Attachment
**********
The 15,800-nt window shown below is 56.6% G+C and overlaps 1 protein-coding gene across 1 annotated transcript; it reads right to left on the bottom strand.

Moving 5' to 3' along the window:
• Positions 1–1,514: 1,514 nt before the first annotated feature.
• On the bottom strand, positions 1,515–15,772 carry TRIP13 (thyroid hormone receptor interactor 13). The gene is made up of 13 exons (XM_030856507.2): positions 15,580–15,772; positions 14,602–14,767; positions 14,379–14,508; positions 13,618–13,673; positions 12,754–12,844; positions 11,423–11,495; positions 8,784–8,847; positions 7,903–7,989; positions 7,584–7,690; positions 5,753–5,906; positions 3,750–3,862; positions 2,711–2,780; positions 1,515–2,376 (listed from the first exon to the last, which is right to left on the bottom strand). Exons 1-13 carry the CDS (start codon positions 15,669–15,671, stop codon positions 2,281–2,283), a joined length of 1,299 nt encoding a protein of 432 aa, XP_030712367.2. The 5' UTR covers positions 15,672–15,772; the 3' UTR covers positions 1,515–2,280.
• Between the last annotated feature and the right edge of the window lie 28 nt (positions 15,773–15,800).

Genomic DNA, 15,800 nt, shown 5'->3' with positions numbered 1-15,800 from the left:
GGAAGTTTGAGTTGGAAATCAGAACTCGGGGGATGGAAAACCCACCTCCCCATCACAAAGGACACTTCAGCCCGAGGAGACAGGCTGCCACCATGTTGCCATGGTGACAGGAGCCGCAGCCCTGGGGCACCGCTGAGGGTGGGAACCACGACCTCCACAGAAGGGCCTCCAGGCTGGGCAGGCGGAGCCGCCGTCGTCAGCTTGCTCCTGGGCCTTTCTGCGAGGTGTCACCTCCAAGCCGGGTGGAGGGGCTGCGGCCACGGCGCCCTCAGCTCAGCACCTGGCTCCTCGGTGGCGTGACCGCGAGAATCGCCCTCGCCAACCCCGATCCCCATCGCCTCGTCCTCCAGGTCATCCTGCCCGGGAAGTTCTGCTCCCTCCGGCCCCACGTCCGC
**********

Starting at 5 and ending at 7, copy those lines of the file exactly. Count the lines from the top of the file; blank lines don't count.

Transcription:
• Between the last annotated feature and the right edge of the window lie 28 nt (positions 15,773–15,800).

Genomic DNA, 15,800 nt, shown 5'->3' with positions numbered 1-15,800 from the left:
GGAAGTTTGAGTTGGAAATCAGAACTCGGGGGATGGAAAACCCACCTCCCCATCACAAAGGACACTTCAGCCCGAGGAGACAGGCTGCCACCATGTTGCCATGGTGACAGGAGCCGCAGCCCTGGGGCACCGCTGAGGGTGGGAACCACGACCTCCACAGAAGGGCCTCCAGGCTGGGCAGGCGGAGCCGCCGTCGTCAGCTTGCTCCTGGGCCTTTCTGCGAGGTGTCACCTCCAAGCCGGGTGGAGGGGCTGCGGCCACGGCGCCCTCAGCTCAGCACCTGGCTCCTCGGTGGCGTGACCGCGAGAATCGCCCTCGCCAACCCCGATCCCCATCGCCTCGTCCTCCAGGTCATCCTGCCCGGGAAGTTCTGCTCCCTCCGGCCCCACGTCCGC